Owning property as an investment can be lucrative, but it’s also a big responsibility. Property rental in a residential capacity is a popular passive income generator among many South Africans but not everyone getting into this market are aware of the pitfuls, legal obligations and issues they can run into. It’s all good and well when your property is an income-earning asset, but what happens when your tenants aren’t paying or breaches your lease agreement? In South Africa, there are a few legal actions to take when you plan to evict your tenant.
Have the Right Agreements in Place
Although it’s not compulsory, it’s highly recommended for landlords to have a written lease agreement in place. This document should clearly list the consequences of breaching so that both parties are protected should they not follow through their obligations. Once the tenant is in breach of the agreement, you are legally entitled to start the eviction process.
How to evict a non-paying tenant from your home
Starting the Eviction Process
Unfortunately, landlords aren’t always clued up on the legalities of the process and that could damage their case. Mistakes made by landlords include:
- Creating a tactic lease after cancellation of the lease and accepting rent payment
- Sending invoices or letters of demand after lease cancellation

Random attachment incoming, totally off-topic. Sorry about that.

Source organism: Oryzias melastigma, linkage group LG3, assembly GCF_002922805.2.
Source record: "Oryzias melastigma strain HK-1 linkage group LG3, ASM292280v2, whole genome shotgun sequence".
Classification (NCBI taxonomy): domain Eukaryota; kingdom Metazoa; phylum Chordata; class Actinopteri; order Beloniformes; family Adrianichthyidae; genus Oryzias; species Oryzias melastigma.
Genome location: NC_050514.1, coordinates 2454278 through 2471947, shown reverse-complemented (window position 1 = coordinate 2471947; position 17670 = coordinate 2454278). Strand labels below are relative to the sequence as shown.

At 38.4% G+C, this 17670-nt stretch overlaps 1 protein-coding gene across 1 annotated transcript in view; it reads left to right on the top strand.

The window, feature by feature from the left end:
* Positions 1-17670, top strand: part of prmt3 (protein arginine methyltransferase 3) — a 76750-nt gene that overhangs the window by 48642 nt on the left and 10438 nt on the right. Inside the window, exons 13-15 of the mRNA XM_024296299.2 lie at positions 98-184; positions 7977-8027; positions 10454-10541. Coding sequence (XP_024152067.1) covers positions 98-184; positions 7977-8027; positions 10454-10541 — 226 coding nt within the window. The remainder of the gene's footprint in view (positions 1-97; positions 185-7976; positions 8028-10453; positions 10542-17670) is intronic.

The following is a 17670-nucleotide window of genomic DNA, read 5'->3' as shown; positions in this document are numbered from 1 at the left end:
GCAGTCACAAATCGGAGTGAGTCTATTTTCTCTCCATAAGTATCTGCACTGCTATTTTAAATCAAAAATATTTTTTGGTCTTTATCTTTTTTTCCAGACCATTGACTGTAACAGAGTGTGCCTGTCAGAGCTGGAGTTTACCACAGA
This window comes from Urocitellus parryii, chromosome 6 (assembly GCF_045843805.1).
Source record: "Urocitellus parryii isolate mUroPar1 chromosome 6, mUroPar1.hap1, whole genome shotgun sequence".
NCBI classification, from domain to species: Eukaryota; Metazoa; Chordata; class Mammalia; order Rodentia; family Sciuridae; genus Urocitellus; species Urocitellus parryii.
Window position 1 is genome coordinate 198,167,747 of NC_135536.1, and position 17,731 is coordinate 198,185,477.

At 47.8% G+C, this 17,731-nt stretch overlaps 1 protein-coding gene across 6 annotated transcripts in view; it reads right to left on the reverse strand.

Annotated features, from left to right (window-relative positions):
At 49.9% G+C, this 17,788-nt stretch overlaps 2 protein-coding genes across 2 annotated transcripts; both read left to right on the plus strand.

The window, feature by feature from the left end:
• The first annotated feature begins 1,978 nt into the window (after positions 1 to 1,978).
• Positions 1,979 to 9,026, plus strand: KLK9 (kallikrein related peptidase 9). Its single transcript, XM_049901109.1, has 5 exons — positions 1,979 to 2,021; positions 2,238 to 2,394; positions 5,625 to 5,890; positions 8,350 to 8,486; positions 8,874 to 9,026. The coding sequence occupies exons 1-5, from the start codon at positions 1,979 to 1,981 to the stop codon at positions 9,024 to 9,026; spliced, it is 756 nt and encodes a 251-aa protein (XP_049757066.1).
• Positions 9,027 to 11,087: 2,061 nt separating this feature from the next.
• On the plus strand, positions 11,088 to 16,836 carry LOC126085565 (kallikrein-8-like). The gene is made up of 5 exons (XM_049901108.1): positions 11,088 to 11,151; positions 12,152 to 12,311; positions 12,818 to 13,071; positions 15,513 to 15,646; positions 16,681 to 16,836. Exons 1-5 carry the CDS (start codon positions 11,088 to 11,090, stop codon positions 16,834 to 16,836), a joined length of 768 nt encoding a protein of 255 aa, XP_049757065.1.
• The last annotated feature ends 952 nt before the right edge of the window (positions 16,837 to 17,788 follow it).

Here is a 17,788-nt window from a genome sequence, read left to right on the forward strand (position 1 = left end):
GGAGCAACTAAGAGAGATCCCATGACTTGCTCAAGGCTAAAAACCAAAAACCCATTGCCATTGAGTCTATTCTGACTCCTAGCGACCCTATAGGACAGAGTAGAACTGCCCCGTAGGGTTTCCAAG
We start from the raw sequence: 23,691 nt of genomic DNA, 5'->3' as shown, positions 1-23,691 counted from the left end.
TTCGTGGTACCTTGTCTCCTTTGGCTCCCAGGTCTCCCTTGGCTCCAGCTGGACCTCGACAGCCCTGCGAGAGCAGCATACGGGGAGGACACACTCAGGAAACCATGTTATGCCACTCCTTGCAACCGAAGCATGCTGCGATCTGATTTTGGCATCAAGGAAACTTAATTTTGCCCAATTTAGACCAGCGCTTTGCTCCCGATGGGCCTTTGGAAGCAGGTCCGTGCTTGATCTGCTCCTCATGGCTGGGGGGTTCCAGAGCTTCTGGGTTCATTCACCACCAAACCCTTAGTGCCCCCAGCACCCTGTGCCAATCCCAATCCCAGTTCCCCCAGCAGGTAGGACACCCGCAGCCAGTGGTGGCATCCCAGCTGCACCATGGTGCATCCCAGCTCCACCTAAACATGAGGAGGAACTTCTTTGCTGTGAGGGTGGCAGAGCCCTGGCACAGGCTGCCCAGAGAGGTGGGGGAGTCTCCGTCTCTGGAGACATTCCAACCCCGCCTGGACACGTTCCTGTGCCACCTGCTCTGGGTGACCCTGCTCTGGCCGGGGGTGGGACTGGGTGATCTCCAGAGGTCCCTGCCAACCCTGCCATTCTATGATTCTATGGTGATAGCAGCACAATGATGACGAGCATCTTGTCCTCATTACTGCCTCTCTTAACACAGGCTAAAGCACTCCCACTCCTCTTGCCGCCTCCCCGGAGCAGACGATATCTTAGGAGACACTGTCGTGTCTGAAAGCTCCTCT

Accepting rent or demand the payment thereof implies that there is a lease agreement in place. This contends the argument that the premises are being occupied unlawfully.
It’s good practice to send a letter of notification to your tenants before formally starting the process. This letter should be a reminder of your lease agreement and inform them how they are in breach thereof. Reference the document clearly and example the process to follow.
If you are feeling lenient, you could give the tenant a deadline for payment. If he/she still neglects to pay you can inform them of lease cancellation and request that they vacate the property. It’s a good idea to get a lawyer to assist with the letters and documentation.
Next Legal Steps:
If the tenant doesn’t vacate the property or disputes your lease agreement, you will have no choice but to seek legal assistance in proceeding with the eviction order.
- Apply to the court to for a Tenant Eviction Order
- The Tenant Eviction Order is Issued by the court 14 days before the hearing
- During the court hearing, tenants need to prove that they have a defence
- Should the defence be valid, a trial date is set. If invalid, a warrant of eviction is issued where the tenants are legally removed from the property.
Note that the sheriff of the court is the only individual that may manage the eviction of the unlawful occupant. The court will explain the conditions regarding eviction, demolition or removal and the sheriff must be present during the process.
Keep the Timeline in Mind
Once you cancel the lease, the countdown of six months start. If the occupants have been living on the property for more than six months, the landlord faces a bigger challenge. This is relevant because of a clause in the PIE act that might obligate the court to investigate the circumstances and conditions for alternative accommodation.
Should you require legal advice or want us to represent your eviction case then feel free to get in touch with our team of attorneys here